"It was reported in Rome, that Drake had taken and plundered St. Domingo in Hispaniola, and carried off an immense booty. This account came in a private letter to

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Paul Secchi, a very considerable merchant in the city, who had large concerns in those parts, which he had insured. Upon receiving this news, he sent for the insurer, Sampson Ceneda, a Jew, and acquainted him with it. The Jew, whose interest it was to have such a report thought false, gave many reasons why it could not possibly be true, and at last worked himself into such a passion, that he said, I'll lay you a pound of my flesh it is a lye. Secchi, who was of a fiery hot temper, replied, I'll lay you a thousand crowns against a pound of your flesh that it is true. The Jew accepted the wager, and articles were immediately executed betwixt them, That if Secchi won, he should himself cut the flesh with a sharp knife from whatever part of the Jew's body he pleased. The truth of the account was soon confirmed; and the Jew was almost distracted, when he was informed that Secchi had solemnly sworn he would compel him to an exact performance of his contract. A report of this transaction was brought to the Pope, who sent for the parties, and being informed of the whole affair, said, When contracts are made, it is but just they should be fulfilled, as this shall: take a knife therefore, Secchi, and cut a pound of flesh from any part you please of the Jew's body. We advise you, however, to be very careful; for if you cut but a scruple more or less than your due, you shall certainly be hanged."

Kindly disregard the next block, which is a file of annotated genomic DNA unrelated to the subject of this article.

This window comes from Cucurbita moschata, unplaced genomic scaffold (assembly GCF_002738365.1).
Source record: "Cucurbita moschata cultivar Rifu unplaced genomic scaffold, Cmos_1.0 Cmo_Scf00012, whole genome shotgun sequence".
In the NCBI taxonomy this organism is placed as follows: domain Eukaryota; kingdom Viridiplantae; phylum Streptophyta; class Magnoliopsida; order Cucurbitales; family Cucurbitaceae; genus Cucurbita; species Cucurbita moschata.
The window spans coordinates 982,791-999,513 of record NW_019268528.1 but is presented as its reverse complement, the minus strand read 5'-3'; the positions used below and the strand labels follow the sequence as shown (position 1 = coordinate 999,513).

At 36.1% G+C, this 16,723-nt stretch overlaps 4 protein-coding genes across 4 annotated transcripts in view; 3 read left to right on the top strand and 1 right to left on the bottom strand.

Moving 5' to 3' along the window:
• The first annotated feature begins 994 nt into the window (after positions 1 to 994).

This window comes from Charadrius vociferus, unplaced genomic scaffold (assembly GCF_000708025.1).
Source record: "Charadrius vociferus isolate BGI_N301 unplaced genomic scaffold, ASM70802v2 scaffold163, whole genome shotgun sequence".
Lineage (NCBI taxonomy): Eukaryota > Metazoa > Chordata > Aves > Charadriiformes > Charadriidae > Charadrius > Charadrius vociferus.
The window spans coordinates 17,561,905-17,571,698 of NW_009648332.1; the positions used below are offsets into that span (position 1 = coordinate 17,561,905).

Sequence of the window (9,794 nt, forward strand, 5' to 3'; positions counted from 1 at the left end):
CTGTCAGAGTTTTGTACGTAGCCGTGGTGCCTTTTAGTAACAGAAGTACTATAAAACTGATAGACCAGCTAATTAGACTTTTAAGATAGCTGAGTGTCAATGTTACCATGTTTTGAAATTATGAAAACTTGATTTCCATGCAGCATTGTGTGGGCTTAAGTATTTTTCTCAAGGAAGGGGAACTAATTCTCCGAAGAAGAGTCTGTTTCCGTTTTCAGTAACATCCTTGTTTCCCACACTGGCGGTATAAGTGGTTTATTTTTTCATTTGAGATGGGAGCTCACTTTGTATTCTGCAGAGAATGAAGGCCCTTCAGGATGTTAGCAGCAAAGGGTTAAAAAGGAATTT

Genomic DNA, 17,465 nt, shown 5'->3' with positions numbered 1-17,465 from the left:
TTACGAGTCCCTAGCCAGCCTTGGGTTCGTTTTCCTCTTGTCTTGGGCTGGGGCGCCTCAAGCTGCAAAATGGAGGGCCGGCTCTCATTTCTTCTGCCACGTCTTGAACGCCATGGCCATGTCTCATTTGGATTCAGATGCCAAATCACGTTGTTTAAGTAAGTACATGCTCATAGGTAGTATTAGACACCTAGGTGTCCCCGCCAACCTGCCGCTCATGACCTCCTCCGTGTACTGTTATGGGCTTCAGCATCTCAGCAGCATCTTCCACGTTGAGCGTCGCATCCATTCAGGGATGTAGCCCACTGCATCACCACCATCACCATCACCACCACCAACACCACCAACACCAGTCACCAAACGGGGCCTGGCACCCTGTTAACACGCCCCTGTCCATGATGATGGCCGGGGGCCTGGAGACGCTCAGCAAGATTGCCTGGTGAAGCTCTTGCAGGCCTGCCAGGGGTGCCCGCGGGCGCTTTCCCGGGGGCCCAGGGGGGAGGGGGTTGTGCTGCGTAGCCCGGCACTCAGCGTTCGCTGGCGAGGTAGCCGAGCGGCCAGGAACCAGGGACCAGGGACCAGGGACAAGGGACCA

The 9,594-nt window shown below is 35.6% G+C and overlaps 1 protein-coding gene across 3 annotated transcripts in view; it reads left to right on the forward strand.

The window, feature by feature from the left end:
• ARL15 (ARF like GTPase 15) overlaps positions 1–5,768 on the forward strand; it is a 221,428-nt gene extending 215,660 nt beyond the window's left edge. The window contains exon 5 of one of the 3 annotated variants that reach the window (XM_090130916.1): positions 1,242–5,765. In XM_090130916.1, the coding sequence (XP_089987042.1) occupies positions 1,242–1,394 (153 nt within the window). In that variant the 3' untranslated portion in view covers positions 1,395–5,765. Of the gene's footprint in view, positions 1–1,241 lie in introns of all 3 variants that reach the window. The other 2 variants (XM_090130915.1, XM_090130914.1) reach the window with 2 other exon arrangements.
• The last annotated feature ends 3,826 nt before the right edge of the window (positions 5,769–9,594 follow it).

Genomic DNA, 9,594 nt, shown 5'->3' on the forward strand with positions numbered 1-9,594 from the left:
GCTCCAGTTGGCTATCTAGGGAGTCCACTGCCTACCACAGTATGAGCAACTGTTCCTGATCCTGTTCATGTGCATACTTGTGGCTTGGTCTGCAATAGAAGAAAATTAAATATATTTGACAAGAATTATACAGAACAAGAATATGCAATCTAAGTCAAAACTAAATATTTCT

The editor of that book is of opinion, that the scene between Shylock and Antonio in the Merchant of Venice, is taken from this incident. But Mr. Warton, in his ingenious Observations on the Faerie Queen, vol. i. p. 128, has referred it to the following ballad. Mr. Warton thinks this ballad was written before Shakspeare's play, as being not so circumstantial, and having more of the nakedness of an original. Besides, it differs from the play in many circumstances, which a mere copyist, such as we may suppose the balladmaker to be, would hardly have given himself the trouble to alter. Indeed he expressly informs us, that he had his story from the Italian writers. See the Connoisseur, vol. i. no. 16.